Iraqi-born Jews have mixed feelings about voting (JERUSALEM POST) By ORLY HALPREN 01/28/05)
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When Neeran, a 47-year-old Iraqi-born British Jew, walked up to the
table at the polling station for the Iraqi elections in Wembley,
London, she burst into tears. "The emotions of 31 years since I left
all came out in one second," she said.
Neeran, who wouldn´t give her last name, escaped Saddam Hussein´s
regime with her family in 1973, leaving her home, her culture and her
beloved country. In all those years she has kept alive her Iraqi
identity – the food, the language and the traditions – never
believing one day she would be able to reconnect to the country.
"When we left Iraq we never thought this day would arrive," said
Neeran, a bookkeeper. "I feel very, very privileged to reach a point
to take part in something like this."
But not all Iraqi Jews ran to register like Neeran. In the large
Iraqi Jewish communities in Israel, Toronto, Montreal, New York, Los
Angeles and London many elderly expatriates hesitated.
The first free Iraqi elections for the country´s National Assembly
have given the tens of thousands of Iraqi Jews who fled Iraq between
the 1950s and the 1970s the chance to be a part of their former
homeland. Yet fear kept many away from the polling stations around
the world, where registration for voting closed Tuesday evening.
"We had hesitations," said Miriam, an Iraqi Jew in her sixties who
fled with her family to Toronto in the 1950s. Miriam did not
register, expressing fear that she and her six brothers and sisters
would be targeted by terrorists once their names were registered.
"Our names are going to the United Nations, which is stacked up with
Muslims," she said. "My passport is going to be taken, my driver´s
license is going to be taken and I don´t feel I´m handing it over to
a secure source."
Miriam was also worried that the records identifying her and her
family as Iraqis will go back to Iraq. "We could be targeted as
Jews," she said. "Mostly I´m afraid that the names will end up
somehow in the hands of terrorists."
Edwin Shuker, 49, a prominent Baghdad-born Jewish businessman in
London and an active member of the British Iraqi Jewish community,
registered to vote and encouraged many of his fellow countrymen to do
"Some were very excited and registered on the first day, hoping to
make a difference," he said.
But Shuker had trouble persuading many Iraqi Jews to go to the
polls. "It´s absurd," he said. "They carry the trauma and fear with
them." Shuker escaped Iraq in the Seventies during Saddam´s regime.
He registered to vote last Thursday using his old Iraqi identity
card, which is yellow identifying him as a Jew. Although any official
document stating place of birth as Iraq gives expatriate Iraqis the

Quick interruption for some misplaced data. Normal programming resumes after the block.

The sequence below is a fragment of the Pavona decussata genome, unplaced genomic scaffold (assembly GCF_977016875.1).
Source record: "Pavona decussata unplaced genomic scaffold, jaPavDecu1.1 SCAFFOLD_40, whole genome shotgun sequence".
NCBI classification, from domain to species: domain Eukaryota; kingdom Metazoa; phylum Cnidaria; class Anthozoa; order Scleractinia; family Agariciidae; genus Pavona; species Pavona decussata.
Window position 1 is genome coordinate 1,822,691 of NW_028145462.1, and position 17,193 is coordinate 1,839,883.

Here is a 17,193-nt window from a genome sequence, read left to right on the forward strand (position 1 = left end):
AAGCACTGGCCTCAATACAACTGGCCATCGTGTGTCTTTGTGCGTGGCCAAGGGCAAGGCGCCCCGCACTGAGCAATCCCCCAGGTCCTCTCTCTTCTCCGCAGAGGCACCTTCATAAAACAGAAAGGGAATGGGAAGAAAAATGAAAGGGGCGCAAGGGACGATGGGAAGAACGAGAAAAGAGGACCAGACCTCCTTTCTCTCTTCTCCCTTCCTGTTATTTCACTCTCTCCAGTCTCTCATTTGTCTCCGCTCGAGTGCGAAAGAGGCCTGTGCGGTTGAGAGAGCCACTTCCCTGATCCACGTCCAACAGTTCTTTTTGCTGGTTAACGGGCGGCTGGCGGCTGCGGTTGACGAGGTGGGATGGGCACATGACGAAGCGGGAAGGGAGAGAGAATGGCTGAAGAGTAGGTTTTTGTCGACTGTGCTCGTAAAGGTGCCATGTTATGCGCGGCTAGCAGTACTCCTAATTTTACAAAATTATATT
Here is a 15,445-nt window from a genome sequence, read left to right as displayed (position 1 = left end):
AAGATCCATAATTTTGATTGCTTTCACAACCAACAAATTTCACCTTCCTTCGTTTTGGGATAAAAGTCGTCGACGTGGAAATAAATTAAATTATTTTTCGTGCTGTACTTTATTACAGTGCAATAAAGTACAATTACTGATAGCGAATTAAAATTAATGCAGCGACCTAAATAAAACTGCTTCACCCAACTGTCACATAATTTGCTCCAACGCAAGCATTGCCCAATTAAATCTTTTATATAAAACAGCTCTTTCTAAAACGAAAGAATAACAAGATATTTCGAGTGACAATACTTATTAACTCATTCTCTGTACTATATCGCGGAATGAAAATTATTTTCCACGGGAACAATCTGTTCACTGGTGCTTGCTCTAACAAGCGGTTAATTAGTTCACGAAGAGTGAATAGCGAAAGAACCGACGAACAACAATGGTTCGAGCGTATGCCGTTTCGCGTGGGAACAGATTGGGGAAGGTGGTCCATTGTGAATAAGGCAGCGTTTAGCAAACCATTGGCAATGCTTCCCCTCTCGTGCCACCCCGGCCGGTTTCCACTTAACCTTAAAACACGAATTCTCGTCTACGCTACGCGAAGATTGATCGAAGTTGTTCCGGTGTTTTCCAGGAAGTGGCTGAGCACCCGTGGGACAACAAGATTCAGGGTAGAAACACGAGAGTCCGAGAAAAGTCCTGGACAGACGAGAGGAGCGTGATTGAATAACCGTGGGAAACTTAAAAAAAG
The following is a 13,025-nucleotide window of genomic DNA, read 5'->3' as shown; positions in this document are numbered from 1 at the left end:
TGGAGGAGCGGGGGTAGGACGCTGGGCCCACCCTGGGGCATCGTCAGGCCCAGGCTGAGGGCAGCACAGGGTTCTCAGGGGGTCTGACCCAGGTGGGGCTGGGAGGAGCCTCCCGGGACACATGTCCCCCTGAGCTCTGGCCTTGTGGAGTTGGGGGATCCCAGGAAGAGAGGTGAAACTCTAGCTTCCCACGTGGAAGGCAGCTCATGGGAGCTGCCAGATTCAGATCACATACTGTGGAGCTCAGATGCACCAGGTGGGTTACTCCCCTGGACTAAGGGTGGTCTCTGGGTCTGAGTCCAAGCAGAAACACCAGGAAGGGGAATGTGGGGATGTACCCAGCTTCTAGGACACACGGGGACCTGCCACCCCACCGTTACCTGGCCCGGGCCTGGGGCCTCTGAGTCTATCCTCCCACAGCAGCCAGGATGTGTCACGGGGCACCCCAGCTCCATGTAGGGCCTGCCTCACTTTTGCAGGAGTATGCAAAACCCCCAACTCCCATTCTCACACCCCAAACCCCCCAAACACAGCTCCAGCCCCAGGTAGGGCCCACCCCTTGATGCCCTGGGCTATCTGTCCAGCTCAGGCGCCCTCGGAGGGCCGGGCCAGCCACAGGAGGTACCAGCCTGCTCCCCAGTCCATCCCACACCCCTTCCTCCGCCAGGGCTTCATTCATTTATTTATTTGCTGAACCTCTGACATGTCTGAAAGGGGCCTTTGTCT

right to vote, many Jews thought they had to bring their Iraqi ID in
order to register, so they did not come at all.
"Either they were scared that [the polling staff] are taking our
names and maybe something will go wrong, or they say, ´I don´t know
how they will receive me as a Jew, maybe they´ll turn me back,´"
At the last minute, Morris Cohen decided to vote, unlike the majority
of the Iraqi Jews in his community in Toronto who don´t want to get
involved, he said. "They don´t want to put themselves in a dangerous
situation," said Cohen. "Even with the slightest chance that their
name will fall in the wrong hands."
The retired 64-year-old Baghdad-born photographer is also scared to
be identified as a Jew. "With a name like Cohen I am easily
identifiable and those lists of names are going to Iraq," he
said. "There is some risk. This is a challenge that I´m taking."
Two considerations, one national and one personal, made Cohen
register. Like many other Iraqi Jews he wants a democracy for the
Iraqi people. "Then," he says, "we as Jews can claim our rights and
maybe the government of Iraq will recognize us [as exiles]."
Iraqi Jews left property behind worth hundreds of millions of
dollars, which was subsequently frozen by the Iraqi government.
Cohen´s upper-middle-class family had two maids and a chauffeur and
lived in a large mansion before they fled in the 1950s.
Distance and the cost of travel were reasons for others not to vote.
But not for Oded Halahmy, an Iraqi-born sculptor who lives in New
York City. Despite the large Jewish Iraqi community there, the
nearest polling station is in Washington DC. Halahmy flew there to
register and will fly there again to vote this weekend. "I want to do
something for the Iraqi people," he said.
In Israel, inconvenience and not fear was the main reason for not
registering. The nearest polling station is in Jordan and for the
more than 70,000 elderly Iraqi-born Jews in Israel, that´s too far.
"No one is going from here," said Mordechai Ben-Porat, who led the
armed underground Zionist movement in Iraq in the ´40s and ´50s and
today heads the Babylonian Jewry Heritage Center in Or Yehuda.
"It´s too much of a problem," said the 81-year-old, noting the cost
of travel and accommodation at the nearest polling station in
Amman. "But if there were a polling station in Tel Aviv everybody
would go to vote." (© 1995-2005, The Jerusalem Post 01/28/05)
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